Create a Fun Family Fondue Party

March 2017

Create a Fun Family Fondue Party

The seventies are back, baby! Here are some tips for how to enjoy the fondue revival.

Types of Fondue

  • Cheese fondue
    • It is traditionally made with Gruyère cheese and white wine, but go ahead and try incorporating your favorite cheeses!
    • Popular accompaniments are:
      • Crusty bread
      • Lightly blanched vegetables, such as broccoli or cauliflower
      • Raw vegetables, such as mushrooms, carrots, celery or peppers
      • Chunks of salami, ham or cooked chicken, such as PERDUE® Chicken Nuggets or PERDUE® SHORT CUTS®—try our Chicken and Cheese Fun Do for a casual, family-friendly meal
  • Meat fondue
    • Traditionally, use a pot of searing oil or simmering broth for cooking raw meats and dip small cubes of quick-cooking meats into the hot liquid and leave to cook to desired doneness
    • Popular meats for oil or broth fondue are:
      • Chicken – if you use fresh chicken, be sure to cook to 170°F, but you could also use the oil to heat a fully cooked product
      • Beef tenderloin
      • Shrimp
    • Serve with a variety of dips, sauces and condiments, such as:
      • Herb or garlic mayonnaise
      • Steak sauce
      • Horseradish sauce
      • Dijon mustard
      • Cornichon pickles
      • Cocktail sauce
  • Chocolate fondue
    • It is traditionally made with dark chocolate melted with heavy cream, but white and milk chocolate are terrific as well!
    • For the adult version, add a touch of cherry or orange liqueur
    • Add your own favorite accompaniments—a few classics are:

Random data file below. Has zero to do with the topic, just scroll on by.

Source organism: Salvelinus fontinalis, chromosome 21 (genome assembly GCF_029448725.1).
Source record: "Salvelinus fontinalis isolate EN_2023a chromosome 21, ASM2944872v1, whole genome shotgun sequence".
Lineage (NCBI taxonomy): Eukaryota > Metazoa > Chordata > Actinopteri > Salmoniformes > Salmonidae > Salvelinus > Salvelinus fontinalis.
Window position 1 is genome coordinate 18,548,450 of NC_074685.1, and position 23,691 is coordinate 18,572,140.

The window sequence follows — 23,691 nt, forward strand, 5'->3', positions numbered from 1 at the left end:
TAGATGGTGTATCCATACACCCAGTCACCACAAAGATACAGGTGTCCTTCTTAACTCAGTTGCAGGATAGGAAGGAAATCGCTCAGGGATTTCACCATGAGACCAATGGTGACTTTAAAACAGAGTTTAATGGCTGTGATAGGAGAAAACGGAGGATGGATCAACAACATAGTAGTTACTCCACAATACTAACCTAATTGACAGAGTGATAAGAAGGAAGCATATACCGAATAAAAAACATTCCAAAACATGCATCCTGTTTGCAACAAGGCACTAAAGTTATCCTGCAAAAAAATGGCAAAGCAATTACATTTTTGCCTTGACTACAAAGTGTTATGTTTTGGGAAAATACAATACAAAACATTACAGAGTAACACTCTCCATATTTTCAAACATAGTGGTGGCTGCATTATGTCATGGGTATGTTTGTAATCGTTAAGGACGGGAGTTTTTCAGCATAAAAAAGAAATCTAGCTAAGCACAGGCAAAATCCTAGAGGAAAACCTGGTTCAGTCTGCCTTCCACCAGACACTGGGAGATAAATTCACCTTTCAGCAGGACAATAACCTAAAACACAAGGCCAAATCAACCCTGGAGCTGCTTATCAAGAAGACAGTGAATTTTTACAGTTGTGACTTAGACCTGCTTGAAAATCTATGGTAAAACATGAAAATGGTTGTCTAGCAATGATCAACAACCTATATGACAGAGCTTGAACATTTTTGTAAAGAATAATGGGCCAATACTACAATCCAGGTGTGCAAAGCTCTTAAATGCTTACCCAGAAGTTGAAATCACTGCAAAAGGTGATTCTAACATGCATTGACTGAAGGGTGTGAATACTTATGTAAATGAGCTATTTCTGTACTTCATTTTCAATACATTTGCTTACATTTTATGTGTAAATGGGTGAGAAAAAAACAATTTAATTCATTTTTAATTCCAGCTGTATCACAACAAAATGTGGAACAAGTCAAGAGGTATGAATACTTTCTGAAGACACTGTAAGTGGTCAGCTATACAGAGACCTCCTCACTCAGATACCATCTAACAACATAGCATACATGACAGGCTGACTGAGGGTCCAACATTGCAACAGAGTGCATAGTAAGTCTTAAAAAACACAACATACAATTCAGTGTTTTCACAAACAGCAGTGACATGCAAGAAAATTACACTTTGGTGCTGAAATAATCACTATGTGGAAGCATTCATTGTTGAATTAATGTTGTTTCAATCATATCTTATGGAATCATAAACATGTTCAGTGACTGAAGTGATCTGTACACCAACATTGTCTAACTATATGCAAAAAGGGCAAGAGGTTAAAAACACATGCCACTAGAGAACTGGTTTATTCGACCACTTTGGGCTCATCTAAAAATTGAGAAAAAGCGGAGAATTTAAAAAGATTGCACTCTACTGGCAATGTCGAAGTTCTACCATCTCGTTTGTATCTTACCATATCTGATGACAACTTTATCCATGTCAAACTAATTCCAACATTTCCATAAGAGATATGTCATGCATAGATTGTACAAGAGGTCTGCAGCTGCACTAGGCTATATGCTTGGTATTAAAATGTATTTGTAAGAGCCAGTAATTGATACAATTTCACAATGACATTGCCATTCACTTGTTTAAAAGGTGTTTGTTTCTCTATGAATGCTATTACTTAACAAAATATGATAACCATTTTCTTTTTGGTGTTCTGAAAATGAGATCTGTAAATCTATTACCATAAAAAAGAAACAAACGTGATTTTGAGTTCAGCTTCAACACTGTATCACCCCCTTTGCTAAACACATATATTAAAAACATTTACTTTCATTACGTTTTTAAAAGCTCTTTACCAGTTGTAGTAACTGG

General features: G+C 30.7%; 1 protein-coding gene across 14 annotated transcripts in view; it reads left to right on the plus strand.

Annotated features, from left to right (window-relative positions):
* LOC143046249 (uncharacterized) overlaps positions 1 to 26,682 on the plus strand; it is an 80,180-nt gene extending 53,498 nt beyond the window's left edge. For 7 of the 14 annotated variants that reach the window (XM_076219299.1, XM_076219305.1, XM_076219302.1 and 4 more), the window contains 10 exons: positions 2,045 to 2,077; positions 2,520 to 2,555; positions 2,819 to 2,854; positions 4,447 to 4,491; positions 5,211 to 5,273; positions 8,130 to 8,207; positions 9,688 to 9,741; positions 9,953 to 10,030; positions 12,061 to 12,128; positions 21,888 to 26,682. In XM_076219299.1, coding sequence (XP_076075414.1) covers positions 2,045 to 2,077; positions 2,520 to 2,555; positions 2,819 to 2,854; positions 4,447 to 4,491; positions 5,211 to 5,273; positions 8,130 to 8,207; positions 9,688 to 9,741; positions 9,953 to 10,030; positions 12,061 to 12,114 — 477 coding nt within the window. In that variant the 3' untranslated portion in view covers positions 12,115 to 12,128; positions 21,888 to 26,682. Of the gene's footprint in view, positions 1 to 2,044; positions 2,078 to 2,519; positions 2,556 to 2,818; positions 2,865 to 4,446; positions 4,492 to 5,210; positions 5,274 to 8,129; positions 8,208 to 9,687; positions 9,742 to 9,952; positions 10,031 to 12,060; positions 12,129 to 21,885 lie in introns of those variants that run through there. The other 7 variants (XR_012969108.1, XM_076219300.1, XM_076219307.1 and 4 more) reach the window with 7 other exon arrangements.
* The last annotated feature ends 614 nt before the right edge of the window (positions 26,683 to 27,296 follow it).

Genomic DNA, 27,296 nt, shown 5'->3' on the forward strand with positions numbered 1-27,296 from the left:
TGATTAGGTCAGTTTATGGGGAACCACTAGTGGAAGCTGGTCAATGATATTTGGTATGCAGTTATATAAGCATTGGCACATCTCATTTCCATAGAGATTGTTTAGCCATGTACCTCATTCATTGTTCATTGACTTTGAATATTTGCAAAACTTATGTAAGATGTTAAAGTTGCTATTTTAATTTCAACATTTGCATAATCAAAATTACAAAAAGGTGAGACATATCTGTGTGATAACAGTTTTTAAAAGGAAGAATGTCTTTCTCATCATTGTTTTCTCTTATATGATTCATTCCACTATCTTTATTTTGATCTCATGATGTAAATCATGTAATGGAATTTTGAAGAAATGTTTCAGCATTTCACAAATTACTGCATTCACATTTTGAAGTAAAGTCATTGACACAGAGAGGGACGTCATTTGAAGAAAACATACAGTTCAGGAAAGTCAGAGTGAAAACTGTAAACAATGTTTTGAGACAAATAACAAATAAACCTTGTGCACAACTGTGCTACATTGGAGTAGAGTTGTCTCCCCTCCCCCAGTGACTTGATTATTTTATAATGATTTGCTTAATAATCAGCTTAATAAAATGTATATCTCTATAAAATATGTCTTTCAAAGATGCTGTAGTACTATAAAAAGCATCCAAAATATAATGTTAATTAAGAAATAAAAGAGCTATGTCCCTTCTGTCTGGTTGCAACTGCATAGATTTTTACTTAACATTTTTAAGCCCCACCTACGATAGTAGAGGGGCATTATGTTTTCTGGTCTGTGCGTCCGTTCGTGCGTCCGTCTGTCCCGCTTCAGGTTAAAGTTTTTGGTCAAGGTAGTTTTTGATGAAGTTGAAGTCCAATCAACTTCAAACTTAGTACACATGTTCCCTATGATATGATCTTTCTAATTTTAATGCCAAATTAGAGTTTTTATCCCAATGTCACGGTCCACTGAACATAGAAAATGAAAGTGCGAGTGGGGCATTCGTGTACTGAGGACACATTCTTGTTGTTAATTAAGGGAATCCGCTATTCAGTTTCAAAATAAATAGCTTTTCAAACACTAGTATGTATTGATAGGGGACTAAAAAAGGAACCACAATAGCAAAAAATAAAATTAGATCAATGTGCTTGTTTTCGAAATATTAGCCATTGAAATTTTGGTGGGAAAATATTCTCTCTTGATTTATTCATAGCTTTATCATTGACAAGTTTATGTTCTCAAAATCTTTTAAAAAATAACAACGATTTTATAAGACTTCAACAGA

• Fresh fruits, such as oranges, apples, grapes, strawberries and bananas
      • Marshmallows
      • Pound cake cubes
      • Cookies
      • Dried fruits, such as apricots or banana chips

Equipment

  • Choose the right pot for your fondue
    • Ceramic pots are great for cheese or chocolate fondue—the low heat keeps your fondue warm without burning
    • Pots that use tea lights, gel packs or Sterno keep a low temperature that works better for cheese or chocolate fondue
    • Metal pots are best for meat fondues, because they hold heat better than ceramic pots
    • Use an electric pot for oil or broth fondue—it will keep your oil or broth at the higher, constant temperature that you need to cook meat evenly

Setting the Table

  • One fondue pot will comfortably serve 3–5 people—more than that will cause an overcrowding of forks in one pot
  • Try to give everyone two forks, one for eating and one for dipping—if you have fondue forks, one fondue fork and one dinner fork work well
  • Each person should have a small plate to eat from and rest his or her fork on

Drinks and Sides

  • A crisp salad or fresh vegetables are a nice accompaniment as a light, fresh side dish
  • Drinking water causes bread to swell, so try drinking wine or tea instead
  • Mint tea is a great ending to a cheese or chocolate fondue

Fondue Etiquette

  • Make sure everyone knows the proper fondue etiquette
    • Dip your bread into the melted cheese or chocolate and swirl in a figure-eight pattern to stir
    • Lift and hold for a moment to let the excess drip away
    • Use the dinner fork to slide your bread, fruit or meat from the fondue fork to your plate
    • Avoid double-dipping or eating directly from the fondue fork—that’s where two forks per person come in handy
    • Just for fun: anyone who loses a piece in the pot gives his or her next piece to the person sitting to the right!


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